Manitou Values

Once a week the camp comes together, usually at the waterfront, to reflect upon what we have experienced and accomplished, as well as what we have to look forward too. Typically, a staff member, a camper, or another elder statesman of camp shares a story of a memorable camp moment or person. At the end of camp meeting, one individual is chosen to read a “letter home” to his or her parents. The individual chosen represents the values we hold dear at camp. It is an honor to be asked to read a letter home.

Last night, we heard from former camper and now counselor, Sam. Sam took a break from camp, and after graduating from Tufts University this past May, was thrilled when the opportunity to come back presented itself. We thought his letter was so good that we should share. Enjoy…

Dear Mom and Dad,

It’s hard to believe that it’s been over a month since I kissed you guys goodbye and took the drive up to Waterville for my 8th summer at camp. I talked with other longtime Manitou guys over the offseason to get a sense of how the place had changed, but I know you remember our conversation about how beneath all of my excitement, there was a part of me that was petrified to return to camp. I mean for starters, the guys that I looked up to when I was last at Manitou no longer had the opportunity to return . How I would fit in with my new coworkers? How would I fit into a camp that has grown and changed since I left in the summer of 2008? And most importantly, I was nervous over whether I could live up to the responsibility and example of the counselors I had when I was a camper.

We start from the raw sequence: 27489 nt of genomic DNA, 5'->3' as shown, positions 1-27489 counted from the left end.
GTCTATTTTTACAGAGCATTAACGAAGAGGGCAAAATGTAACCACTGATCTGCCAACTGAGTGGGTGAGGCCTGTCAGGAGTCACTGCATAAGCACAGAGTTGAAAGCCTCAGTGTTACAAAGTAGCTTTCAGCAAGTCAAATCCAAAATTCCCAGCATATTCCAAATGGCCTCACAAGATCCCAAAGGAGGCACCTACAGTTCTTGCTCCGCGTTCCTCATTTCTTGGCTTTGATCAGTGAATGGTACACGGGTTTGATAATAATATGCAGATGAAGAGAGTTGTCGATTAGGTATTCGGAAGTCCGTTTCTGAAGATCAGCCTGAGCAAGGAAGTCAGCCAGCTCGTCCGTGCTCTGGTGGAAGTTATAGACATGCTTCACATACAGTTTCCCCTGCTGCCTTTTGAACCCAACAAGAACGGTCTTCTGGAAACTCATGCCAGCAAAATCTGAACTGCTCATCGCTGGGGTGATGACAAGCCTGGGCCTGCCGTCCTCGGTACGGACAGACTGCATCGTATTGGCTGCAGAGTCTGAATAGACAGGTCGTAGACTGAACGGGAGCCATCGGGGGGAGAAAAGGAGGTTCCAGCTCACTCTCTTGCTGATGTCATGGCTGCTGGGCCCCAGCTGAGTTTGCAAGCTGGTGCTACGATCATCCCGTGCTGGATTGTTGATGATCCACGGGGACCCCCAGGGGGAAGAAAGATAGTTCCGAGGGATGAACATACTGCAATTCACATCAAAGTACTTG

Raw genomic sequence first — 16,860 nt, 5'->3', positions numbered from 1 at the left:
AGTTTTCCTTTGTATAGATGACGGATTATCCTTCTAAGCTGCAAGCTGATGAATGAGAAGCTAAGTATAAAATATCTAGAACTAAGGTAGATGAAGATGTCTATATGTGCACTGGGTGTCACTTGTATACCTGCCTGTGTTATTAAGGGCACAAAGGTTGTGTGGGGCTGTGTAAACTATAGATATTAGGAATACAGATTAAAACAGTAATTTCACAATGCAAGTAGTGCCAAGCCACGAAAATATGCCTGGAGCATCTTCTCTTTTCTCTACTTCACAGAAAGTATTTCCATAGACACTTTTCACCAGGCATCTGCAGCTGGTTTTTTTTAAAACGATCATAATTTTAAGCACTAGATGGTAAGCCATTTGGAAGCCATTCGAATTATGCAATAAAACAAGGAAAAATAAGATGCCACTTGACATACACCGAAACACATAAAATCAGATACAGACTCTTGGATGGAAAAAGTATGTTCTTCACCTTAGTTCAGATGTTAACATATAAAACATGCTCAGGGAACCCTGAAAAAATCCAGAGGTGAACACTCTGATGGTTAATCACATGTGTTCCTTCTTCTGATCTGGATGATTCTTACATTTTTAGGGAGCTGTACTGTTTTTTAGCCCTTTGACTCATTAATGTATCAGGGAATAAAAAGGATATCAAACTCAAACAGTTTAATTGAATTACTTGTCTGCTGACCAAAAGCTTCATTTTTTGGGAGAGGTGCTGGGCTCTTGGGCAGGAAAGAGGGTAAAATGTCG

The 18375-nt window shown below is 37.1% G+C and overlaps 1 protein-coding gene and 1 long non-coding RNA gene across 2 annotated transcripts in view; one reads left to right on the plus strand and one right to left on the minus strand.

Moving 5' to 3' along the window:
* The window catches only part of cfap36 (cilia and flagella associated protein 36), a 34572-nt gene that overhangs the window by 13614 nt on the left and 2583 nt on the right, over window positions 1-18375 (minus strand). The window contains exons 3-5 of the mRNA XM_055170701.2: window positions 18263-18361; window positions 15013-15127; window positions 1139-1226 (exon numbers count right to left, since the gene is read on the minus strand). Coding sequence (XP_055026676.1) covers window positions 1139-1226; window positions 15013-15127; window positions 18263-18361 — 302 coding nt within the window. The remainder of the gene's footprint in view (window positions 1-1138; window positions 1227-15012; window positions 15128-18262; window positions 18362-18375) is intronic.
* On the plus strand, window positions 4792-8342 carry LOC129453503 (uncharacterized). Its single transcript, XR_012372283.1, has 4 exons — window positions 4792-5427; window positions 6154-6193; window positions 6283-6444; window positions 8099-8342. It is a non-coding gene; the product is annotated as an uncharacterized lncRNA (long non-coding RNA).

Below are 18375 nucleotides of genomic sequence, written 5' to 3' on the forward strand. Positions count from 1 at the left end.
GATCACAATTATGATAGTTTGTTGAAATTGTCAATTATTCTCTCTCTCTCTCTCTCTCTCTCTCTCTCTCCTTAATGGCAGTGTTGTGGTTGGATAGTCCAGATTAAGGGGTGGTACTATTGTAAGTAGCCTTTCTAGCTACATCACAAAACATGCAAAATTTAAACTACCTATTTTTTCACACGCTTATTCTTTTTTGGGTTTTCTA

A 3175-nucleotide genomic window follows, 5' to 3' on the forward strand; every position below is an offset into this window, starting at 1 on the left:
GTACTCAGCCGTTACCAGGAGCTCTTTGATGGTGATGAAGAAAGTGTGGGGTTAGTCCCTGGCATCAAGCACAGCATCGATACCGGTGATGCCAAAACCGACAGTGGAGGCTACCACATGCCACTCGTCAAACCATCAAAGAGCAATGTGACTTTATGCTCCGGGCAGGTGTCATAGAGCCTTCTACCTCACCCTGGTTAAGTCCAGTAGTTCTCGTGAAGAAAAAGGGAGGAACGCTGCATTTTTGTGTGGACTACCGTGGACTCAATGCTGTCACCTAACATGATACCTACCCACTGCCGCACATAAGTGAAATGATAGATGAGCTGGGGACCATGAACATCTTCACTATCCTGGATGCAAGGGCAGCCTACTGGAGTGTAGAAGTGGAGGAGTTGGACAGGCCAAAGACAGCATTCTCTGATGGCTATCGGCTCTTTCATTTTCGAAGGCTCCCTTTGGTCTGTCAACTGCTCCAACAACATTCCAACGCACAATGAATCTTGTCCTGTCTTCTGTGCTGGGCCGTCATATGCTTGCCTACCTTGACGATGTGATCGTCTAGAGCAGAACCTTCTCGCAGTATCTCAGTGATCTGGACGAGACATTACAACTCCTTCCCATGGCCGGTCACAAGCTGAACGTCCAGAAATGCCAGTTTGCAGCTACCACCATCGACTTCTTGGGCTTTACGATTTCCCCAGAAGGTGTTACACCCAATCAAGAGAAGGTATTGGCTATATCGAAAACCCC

Remember I started at Manitou in 2002, as an unconfident and unathletic 10 year old who felt like I had no chance of succeeding. Trust me, I remember that kid. But in spite of my demeanor, or perhaps because of it, I returned to this place year after year and made too many memories to count with people that I consider to be some of my closest friends. For 7 years Manitou was my summer home. I began to shed my awkwardness and develop confidence, going so far as to actually talk with girls during socials and then eventually trying out for college league plays. I learned how to compete respectfully and intensely with my friends so in a moment we could be locked in for a match on the handball field and then the next we would be laughing and rehashing the plays of the game, only minutes after the final whistle. I acquired an appreciation to just be sitting around with my Manitou family, listening to the sounds of the lake, and taking in the best sunset this world has to offer. By 2008 camp was safe and it was comfortable and it was truly my favorite place on Earth. But life has a funny way of getting in the way and after my CIT year it became clearer and clearer that the following year I wouldn’t return as a Junior Counselor.

Without my summer home to return to, I went through the summer internship grind. Each summer I would put on a suit and begin my commute to the office for the summer. Some of the jobs were interesting, others bored me to tears but none were nearly as fun or rewarding as the summers I spent at Manitou. I couldn’t help but feel jealous as I heard stories from my friends at Manitou about Color War Breaks, Pres Nights, and the everyday camp moments that you take for granted while you’re here.